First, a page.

The Boston LED Party
Lately, I’ve been thinking a lot about legal and extra-legal responses to fear, so I’ve followed last week’s commentary about the Boston Mooninite scare with some interest.
The media’s influence on public fears is well documented, and it will be interesting to see how the “new media” play into or help defuse these fears. Some blogs are not handling this story well, and in particular I disagree with what many techie/lefty/civil-libertarian bloggers have had to say. Many of these bloggers are people I tend to agree with a lot of the time, which has led me to wonder why I don’t this time.
First, some have said that the Boston Police overreacted by shutting down parts of the city. These were kids publicizing a cartoon, after all! I admit that I’m untrained in bomb identification, but I’m guessing so are most of the other people who have commented. Why is it so hard to believe that a circuit board with batteries, wires, and a few other components (pictured above) might look like a bomb to a reasonable bomb expert? Shouldn’t Turner Broadcasting have even considered the possibility? Shouldn’t they have thought of consulting the authorities before taking three dozen of these things and attaching them to public places (including a bridge)? Is it really a surprise that the police assumed the worst?
(And yes, I know that some other cities’ police departments didn’t react this way when faced with the same devices. Less publicity has been given to the police departments that have corroborated Boston’s reaction. It proves to me only that reasonable police departments may differ.)
To their credit, some bloggers recognized that criticizing the immediate police response might reflect a hindsight bias. But convinced that something worthy of criticism or ridicule happened here, many went in search of other critiques.
The dominant narrative strategy has been to criticize not the immediate police response but the ensuing investigation. Prosecutors and politicians have been portrayed as engaging in a witch hunt. Armchair lawyers have been busily dissecting criminal codes pontificating about the weaknesses of the charges that have been filed.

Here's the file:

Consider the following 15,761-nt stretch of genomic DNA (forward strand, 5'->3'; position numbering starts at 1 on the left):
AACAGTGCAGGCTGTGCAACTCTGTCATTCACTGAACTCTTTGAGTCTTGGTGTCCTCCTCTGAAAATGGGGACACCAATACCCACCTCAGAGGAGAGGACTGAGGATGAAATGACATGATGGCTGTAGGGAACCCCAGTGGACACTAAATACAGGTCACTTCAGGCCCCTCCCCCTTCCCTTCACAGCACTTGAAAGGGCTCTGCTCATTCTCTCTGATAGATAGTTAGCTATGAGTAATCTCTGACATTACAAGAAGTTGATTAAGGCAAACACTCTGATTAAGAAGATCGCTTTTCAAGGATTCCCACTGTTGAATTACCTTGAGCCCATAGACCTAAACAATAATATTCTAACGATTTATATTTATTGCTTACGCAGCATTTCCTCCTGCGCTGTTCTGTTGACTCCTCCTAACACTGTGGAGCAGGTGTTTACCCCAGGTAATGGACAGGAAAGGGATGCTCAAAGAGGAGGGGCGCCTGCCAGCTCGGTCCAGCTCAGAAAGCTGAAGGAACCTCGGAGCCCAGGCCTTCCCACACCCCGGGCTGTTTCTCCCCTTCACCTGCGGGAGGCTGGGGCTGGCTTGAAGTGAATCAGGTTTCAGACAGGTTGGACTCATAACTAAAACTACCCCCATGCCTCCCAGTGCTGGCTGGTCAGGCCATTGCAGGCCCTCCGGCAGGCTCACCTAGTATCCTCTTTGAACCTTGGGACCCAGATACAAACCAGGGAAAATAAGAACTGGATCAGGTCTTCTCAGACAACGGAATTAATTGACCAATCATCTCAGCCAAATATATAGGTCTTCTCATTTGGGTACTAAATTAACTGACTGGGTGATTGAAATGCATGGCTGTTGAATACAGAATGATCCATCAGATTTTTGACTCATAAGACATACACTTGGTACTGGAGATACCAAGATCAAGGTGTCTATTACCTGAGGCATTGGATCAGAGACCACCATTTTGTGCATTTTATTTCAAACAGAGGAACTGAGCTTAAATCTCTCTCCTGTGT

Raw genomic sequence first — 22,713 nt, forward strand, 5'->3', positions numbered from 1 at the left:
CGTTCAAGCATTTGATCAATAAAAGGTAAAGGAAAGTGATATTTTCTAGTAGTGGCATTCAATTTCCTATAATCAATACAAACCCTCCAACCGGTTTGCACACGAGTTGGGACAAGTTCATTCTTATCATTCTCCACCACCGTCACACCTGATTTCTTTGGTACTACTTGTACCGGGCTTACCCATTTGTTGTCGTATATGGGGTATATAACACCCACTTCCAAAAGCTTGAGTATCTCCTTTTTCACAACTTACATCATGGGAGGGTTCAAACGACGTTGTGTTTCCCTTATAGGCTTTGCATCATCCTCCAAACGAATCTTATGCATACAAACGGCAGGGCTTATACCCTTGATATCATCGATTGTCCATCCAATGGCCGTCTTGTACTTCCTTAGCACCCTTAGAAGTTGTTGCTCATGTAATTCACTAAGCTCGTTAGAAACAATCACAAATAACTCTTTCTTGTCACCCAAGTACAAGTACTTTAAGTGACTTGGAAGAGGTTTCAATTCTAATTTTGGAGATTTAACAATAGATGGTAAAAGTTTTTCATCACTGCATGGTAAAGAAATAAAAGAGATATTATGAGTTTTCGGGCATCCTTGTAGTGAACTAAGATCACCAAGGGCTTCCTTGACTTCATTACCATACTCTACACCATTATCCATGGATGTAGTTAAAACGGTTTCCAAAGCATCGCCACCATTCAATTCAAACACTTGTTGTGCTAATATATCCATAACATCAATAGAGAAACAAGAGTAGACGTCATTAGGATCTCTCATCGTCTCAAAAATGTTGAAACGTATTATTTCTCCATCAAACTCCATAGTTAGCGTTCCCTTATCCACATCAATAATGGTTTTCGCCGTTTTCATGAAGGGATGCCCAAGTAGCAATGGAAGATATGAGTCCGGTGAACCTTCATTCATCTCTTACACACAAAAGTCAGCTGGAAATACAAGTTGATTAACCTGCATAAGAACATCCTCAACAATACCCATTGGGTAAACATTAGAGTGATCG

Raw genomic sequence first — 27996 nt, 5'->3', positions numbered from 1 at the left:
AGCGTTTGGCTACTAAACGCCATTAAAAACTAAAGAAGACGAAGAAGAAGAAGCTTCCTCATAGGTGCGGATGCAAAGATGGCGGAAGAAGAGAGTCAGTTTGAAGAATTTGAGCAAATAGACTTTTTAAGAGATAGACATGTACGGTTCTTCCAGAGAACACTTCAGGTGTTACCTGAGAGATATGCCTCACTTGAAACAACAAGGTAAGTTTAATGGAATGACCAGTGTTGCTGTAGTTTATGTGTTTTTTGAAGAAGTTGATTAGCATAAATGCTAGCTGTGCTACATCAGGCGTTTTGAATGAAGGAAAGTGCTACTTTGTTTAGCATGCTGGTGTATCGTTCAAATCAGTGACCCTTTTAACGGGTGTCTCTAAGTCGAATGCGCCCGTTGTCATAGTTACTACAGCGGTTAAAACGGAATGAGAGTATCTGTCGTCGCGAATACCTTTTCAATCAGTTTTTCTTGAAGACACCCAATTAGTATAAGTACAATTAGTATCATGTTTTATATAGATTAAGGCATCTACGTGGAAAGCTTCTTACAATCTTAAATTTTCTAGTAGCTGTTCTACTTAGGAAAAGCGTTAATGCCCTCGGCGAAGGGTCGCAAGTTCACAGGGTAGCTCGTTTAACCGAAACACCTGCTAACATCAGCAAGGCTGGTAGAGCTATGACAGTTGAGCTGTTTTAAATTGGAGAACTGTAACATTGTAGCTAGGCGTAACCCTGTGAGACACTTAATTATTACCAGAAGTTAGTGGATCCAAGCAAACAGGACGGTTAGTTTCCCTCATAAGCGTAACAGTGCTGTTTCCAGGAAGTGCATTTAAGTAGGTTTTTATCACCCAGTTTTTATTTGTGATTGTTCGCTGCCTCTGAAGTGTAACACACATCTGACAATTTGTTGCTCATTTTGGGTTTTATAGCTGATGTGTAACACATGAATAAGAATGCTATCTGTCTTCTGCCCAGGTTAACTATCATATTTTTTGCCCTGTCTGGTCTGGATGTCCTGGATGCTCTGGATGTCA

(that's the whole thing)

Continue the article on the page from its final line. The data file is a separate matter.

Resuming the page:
I’m much more sympathetic to the prosecution. Something went awry in the execution of this stunt, and it sends the wrong message if it goes unpunished, much less uninvestigated. Isn’t a healthy dose of deterrence warranted in a case like this (assuming there’s a law on the books that colorably applies)? Deterring copycat acts seems especially necessary because even with the legal difficulties—or perhaps because of them—some have proclaimed this to be an “unqualified success” of guerilla marketing.
I’m not arguing that the charges that have already been brought are winners. The early evidence suggests that the two men arrested were pawns hired by Turner Broadcasting, so perhaps the focus should be on the Corporation or its executives. Nor am I arguing for prison sentences; a hefty fine and a criminal conviction are probably enough.
This brings me back to my search for why I disagree with the blogger backlash to this story. In some ways, I think these bloggers couldn’t help themselves. This story triggered so many stock fears and fads: claims of terrorism, the maker movement, guerilla art, oppression of the “little guy,” even cartoons! These bloggers were practically meme-baited into assuming the worst, and they raised a furor before they had put their finger exactly on what it was about the story that they feared and opposed. More than a week later, they’re still searching for that elusive argument.
Photo Credit: AP Photo/Todd Vanderlin